By tradition the Kazaks are Sunni Muslims of the Hanafi school,
and the Russians are Russian Orthodox. In 1994, some 47 percent
of the population was Muslim, 44 percent was Russian Orthodox,
and 2 percent was Protestant, mainly Baptist. Some Jews, Catholics,
and Pentacostalists also live in Kazakstan; a Roman Catholic diocese
was established in 1991. As elsewhere in the newly independent
Central Asian states, the subject of Islam's role in everyday
life, and especially in politics, is a delicate one in Kazakstan.
Islam in the Past
As part of the Central Asian population and the Turkic world,
Kazaks are conscious of the role Islam plays in their identity,
and there is strong public pressure to increase the role that
faith plays in society. At the same time, the roots of Islam in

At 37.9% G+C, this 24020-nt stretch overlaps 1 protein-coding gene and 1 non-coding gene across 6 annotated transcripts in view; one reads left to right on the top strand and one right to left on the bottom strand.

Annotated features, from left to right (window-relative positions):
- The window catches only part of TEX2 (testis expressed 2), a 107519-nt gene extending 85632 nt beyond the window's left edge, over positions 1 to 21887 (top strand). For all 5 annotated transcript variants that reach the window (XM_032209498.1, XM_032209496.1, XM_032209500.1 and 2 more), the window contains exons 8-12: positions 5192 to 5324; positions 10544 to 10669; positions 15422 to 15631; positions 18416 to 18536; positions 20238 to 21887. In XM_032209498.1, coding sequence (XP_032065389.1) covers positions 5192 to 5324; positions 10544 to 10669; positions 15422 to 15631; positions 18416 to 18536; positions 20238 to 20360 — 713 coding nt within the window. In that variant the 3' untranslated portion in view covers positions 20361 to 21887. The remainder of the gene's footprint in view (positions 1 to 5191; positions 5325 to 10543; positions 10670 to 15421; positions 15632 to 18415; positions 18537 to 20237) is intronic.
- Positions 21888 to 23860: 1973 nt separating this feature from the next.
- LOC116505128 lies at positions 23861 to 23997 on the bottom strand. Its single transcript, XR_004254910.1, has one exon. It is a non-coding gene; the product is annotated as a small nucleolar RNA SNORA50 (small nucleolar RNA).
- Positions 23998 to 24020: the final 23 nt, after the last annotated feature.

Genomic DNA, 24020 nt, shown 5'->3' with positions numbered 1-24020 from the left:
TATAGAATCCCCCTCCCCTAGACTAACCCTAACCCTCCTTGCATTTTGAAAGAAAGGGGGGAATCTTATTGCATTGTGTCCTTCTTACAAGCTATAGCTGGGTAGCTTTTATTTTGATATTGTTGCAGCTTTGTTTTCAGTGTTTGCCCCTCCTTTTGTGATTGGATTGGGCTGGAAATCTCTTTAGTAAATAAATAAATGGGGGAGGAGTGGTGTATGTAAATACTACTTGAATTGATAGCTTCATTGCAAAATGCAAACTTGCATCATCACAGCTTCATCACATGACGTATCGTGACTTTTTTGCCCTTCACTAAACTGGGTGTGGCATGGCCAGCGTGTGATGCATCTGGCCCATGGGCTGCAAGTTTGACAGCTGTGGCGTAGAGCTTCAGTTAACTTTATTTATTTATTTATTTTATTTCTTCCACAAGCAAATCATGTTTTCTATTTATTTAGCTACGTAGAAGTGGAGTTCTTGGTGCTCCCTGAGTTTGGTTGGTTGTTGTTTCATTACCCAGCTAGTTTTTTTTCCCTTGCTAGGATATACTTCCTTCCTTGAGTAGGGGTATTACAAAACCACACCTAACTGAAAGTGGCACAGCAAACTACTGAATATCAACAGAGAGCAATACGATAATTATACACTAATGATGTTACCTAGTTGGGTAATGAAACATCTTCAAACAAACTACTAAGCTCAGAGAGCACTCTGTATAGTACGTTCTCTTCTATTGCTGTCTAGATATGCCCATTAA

many segments of Kazak society are not as deep as they are in
neighboring countries. Many of the Kazak nomads, for instance,
did not become Muslims until the eighteenth or even the nineteenth
century, and urban Russified Kazaks, who by some counts constitute
as much as 40 percent of the indigenous population, profess discomfort
with some aspects of the religion even as they recognize it as
part of their national heritage.
Soviet authorities attempted to encourage a controlled form
of Islam as a unifying force in the Central Asian societies while
at the same time stifling the expression of religious beliefs.
Since independence, religious activity has increased significantly.
Construction of mosques and religious schools has accelerated
in the 1990s, with financial help from Saudi Arabia, Turkey, and
Egypt. Already in 1991, some 170 mosques were operating, more
than half of them newly built; at that time, an estimated 230
Muslim communities were active in Kazakstan
Data as of March 1996